Intruder (1989)


“The overnight stock crew of a local supermarket find themselves being stalked and slashed by a mysterious maniac.” — IMDb

The feature directorial debut of director Scott Spiegel, Intruder is TRULY a hidden gem among so many bloody films from the 80s. Spiegel hasn’t done a ton in the way of directing, but the dude has connections — he went to high school with Sam Raimi, which is also where he met Bruce Campbell. When he first moved to Los Angeles, he shared a house with Raimi as well as Joel and Ethan Coen, and in the 1990s he introduced Quentin Tarantino to producer Lawrence Bender, who would later help Reservoir Dogs get made. But really, even if he had nothing else to his name, Intruder would be enough.

It was heavily marketed as “starring” Bruce Campbell, Sam Raimi, and Ted Raimi, and while all of them do appear in the film, none are what could be considered “stars” (least of all Mr. Campbell). Though I’m sure the false promotion got a lot of people to see a pretty incredible slasher movie by accident.

Synopsis: The young staff of a small town supermarket close the store down and begin stocking the shelves for the next day when they find themselves being attacked and stalked by an unknown assailant.


Honestly, I knew I’d love this movie the second I heard the music in the opening credits. It was just… everything I hoped for (thanks, Basil Poledouris).

It’s the most amazing blend of cheesy 80s goodness, some genuinely good humor, over-the-top fight scenes, and truly creative gore.

I think the fact that it IS so stereotypically 80s in many ways, and so cheesy, makes some really innovative scenes get overlooked. There’s one where they toss rebellious Craig (David Byrnes) outside and you can see him staring in the front window with the employees’ reflections all staring out at him — awesome. They manage to utilize practically every freaking angle and feature of the grocery store in various shots — showing one of the girls taking a phone call from “inside” the phone, shooting up “through” the floor as another sweeps. You would think that the entire movie basically taking place inside one small grocery store would be boring, but the claustrophobia produced by them being trapped is only heightened by their creativity with such shots.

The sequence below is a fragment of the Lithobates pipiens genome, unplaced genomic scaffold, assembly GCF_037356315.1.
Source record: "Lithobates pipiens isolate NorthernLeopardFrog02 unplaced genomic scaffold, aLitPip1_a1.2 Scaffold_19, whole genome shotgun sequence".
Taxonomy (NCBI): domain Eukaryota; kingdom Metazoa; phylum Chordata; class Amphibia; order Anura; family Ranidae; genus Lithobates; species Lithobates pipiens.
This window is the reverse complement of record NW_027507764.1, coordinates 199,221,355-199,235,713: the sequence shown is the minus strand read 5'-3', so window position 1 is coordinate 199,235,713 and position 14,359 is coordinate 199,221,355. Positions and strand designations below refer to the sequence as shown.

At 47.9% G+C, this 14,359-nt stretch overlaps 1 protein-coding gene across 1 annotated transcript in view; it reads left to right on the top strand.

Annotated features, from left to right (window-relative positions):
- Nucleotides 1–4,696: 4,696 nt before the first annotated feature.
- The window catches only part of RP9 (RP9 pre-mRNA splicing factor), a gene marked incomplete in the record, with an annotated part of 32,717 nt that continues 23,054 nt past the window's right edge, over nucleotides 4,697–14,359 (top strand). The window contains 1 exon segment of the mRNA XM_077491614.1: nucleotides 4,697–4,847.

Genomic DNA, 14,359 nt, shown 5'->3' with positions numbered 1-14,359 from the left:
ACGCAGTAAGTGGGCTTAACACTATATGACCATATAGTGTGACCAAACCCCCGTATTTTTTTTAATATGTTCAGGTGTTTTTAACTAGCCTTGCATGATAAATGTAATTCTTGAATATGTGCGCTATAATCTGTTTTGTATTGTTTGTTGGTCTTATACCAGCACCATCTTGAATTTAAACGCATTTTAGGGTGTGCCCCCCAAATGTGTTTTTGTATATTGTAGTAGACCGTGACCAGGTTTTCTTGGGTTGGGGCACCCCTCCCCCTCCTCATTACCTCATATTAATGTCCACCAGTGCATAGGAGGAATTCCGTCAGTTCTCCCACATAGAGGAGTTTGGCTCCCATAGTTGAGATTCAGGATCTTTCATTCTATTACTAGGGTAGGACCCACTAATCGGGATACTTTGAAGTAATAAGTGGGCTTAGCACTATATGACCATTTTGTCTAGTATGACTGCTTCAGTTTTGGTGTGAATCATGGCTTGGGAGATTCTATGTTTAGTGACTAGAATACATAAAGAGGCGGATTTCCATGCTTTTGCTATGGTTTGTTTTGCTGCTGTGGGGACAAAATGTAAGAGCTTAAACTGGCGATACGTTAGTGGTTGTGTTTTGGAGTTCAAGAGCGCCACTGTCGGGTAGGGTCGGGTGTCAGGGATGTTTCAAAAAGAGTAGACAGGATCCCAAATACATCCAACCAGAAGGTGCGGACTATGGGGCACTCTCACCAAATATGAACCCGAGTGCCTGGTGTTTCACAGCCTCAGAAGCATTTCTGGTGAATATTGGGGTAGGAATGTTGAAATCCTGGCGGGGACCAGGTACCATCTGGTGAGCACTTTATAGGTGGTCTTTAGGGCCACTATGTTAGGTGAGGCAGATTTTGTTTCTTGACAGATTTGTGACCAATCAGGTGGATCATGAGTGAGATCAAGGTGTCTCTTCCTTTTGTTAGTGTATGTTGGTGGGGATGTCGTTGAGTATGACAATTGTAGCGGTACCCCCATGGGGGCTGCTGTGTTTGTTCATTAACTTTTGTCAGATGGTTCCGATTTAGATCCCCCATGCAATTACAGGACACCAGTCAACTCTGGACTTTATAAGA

They have shot after shot where a bloody murder scene segues into a completely innocuous scene — someone getting stabbed merging with a shot of a co-worker slicing a watermelon, for example. The owner’s blood spilling onto the lamp that fell on the floor, and the light cast on the ceiling turning red. The side shot of Craig chasing Jennifer (Elizabeth Cox) as he jumps from lane to lane. Even one shot of Bill (Dan Hicks) — the seeming “good guy” of the two owners — being shown through the glass of a bottle, producing a sort of funhouse mirror effect, warping and stretching his face as he looks around for Jennifer — all brilliant.

Even the ending — made all the better by a brief cameo from Bruce Campbell — is great, with Bill convincing the police that he was the one who was attacked and them being wrongfully arrested as we see that he has successfully escaped. Just truly awesome from top to bottom!

Rating: 7/10 | Director: Scott Spiegel | Writer: Scott Spiegel, Lawrence Bender | Cinematography: Fernando Argüelles | Music: Basil Poledouris | Starring: Elizabeth Cox, Renée Estevez, Dan Hicks, David Byrnes, Sam Raimi, Eugene Robert Glazer, Burr Steers, Ted Raimi, Bruce Campbell


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